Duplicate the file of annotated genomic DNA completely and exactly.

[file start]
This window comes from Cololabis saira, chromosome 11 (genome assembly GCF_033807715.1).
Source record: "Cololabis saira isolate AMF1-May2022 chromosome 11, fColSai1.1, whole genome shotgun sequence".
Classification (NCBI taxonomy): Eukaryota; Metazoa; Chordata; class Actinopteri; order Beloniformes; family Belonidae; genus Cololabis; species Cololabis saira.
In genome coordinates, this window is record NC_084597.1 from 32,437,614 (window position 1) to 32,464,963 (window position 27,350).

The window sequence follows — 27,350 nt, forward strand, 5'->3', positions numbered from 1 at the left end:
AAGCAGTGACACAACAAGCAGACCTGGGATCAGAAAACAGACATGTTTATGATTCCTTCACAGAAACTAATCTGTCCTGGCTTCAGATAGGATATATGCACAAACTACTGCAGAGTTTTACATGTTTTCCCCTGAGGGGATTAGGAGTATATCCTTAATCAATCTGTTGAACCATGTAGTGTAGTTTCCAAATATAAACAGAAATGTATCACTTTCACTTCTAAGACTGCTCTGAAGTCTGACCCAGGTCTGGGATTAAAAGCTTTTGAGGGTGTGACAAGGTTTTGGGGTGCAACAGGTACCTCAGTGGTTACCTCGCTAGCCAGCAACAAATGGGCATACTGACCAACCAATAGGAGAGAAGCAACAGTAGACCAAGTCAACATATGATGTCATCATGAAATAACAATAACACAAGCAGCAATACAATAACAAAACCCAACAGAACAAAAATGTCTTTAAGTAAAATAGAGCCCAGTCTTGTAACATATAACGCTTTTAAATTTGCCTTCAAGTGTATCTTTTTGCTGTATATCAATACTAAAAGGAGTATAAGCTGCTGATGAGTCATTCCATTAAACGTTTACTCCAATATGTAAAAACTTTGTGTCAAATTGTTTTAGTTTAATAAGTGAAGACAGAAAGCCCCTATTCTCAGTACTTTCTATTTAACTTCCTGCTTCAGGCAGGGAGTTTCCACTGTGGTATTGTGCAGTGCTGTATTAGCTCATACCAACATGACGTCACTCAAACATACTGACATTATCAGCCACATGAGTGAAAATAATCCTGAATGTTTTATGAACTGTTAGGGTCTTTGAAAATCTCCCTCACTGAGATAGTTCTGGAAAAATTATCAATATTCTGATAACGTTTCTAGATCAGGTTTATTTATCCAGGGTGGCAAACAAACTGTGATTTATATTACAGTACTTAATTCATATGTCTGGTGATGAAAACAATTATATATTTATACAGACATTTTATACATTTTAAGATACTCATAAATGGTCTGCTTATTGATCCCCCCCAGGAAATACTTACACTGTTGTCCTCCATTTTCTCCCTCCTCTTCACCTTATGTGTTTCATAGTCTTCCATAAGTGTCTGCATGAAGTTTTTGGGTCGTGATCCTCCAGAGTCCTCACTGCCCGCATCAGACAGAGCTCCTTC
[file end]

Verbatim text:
This window comes from Cololabis saira, chromosome 11 (genome assembly GCF_033807715.1).
Source record: "Cololabis saira isolate AMF1-May2022 chromosome 11, fColSai1.1, whole genome shotgun sequence".
Classification (NCBI taxonomy): Eukaryota; Metazoa; Chordata; class Actinopteri; order Beloniformes; family Belonidae; genus Cololabis; species Cololabis saira.
In genome coordinates, this window is record NC_084597.1 from 32,437,614 (window position 1) to 32,464,963 (window position 27,350).

The window sequence follows — 27,350 nt, forward strand, 5'->3', positions numbered from 1 at the left end:
AAGCAGTGACACAACAAGCAGACCTGGGATCAGAAAACAGACATGTTTATGATTCCTTCACAGAAACTAATCTGTCCTGGCTTCAGATAGGATATATGCACAAACTACTGCAGAGTTTTACATGTTTTCCCCTGAGGGGATTAGGAGTATATCCTTAATCAATCTGTTGAACCATGTAGTGTAGTTTCCAAATATAAACAGAAATGTATCACTTTCACTTCTAAGACTGCTCTGAAGTCTGACCCAGGTCTGGGATTAAAAGCTTTTGAGGGTGTGACAAGGTTTTGGGGTGCAACAGGTACCTCAGTGGTTACCTCGCTAGCCAGCAACAAATGGGCATACTGACCAACCAATAGGAGAGAAGCAACAGTAGACCAAGTCAACATATGATGTCATCATGAAATAACAATAACACAAGCAGCAATACAATAACAAAACCCAACAGAACAAAAATGTCTTTAAGTAAAATAGAGCCCAGTCTTGTAACATATAACGCTTTTAAATTTGCCTTCAAGTGTATCTTTTTGCTGTATATCAATACTAAAAGGAGTATAAGCTGCTGATGAGTCATTCCATTAAACGTTTACTCCAATATGTAAAAACTTTGTGTCAAATTGTTTTAGTTTAATAAGTGAAGACAGAAAGCCCCTATTCTCAGTACTTTCTATTTAACTTCCTGCTTCAGGCAGGGAGTTTCCACTGTGGTATTGTGCAGTGCTGTATTAGCTCATACCAACATGACGTCACTCAAACATACTGACATTATCAGCCACATGAGTGAAAATAATCCTGAATGTTTTATGAACTGTTAGGGTCTTTGAAAATCTCCCTCACTGAGATAGTTCTGGAAAAATTATCAATATTCTGATAACGTTTCTAGATCAGGTTTATTTATCCAGGGTGGCAAACAAACTGTGATTTATATTACAGTACTTAATTCATATGTCTGGTGATGAAAACAATTATATATTTATACAGACATTTTATACATTTTAAGATACTCATAAATGGTCTGCTTATTGATCCCCCCCAGGAAATACTTACACTGTTGTCCTCCATTTTCTCCCTCCTCTTCACCTTATGTGTTTCATAGTCTTCCATAAGTGTCTGCATGAAGTTTTTGGGTCGTGATCCTCCAGAGTCCTCACTGCCCGCATCAGACAGAGCTCCTTC